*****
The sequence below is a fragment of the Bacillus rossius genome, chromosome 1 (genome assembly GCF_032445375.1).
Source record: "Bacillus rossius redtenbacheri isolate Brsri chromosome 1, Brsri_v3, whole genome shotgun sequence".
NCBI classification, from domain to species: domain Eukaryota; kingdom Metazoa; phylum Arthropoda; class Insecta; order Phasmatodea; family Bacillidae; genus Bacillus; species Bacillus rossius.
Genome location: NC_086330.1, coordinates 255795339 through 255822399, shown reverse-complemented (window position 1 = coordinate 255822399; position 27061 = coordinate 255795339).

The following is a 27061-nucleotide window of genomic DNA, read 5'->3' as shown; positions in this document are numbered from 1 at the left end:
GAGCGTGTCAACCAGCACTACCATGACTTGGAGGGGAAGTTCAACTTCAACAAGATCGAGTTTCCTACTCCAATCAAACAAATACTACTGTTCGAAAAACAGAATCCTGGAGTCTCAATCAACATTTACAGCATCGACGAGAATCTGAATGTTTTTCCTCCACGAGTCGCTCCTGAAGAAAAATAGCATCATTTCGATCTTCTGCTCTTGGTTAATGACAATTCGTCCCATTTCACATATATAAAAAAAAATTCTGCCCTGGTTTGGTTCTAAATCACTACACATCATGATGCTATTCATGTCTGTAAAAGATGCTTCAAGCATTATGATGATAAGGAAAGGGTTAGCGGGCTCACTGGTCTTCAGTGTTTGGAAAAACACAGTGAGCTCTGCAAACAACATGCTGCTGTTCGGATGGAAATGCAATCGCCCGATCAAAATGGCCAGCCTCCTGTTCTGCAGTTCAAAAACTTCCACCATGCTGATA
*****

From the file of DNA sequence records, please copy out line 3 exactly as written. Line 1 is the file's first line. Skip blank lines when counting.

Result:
NCBI classification, from domain to species: domain Eukaryota; kingdom Metazoa; phylum Arthropoda; class Insecta; order Phasmatodea; family Bacillidae; genus Bacillus; species Bacillus rossius.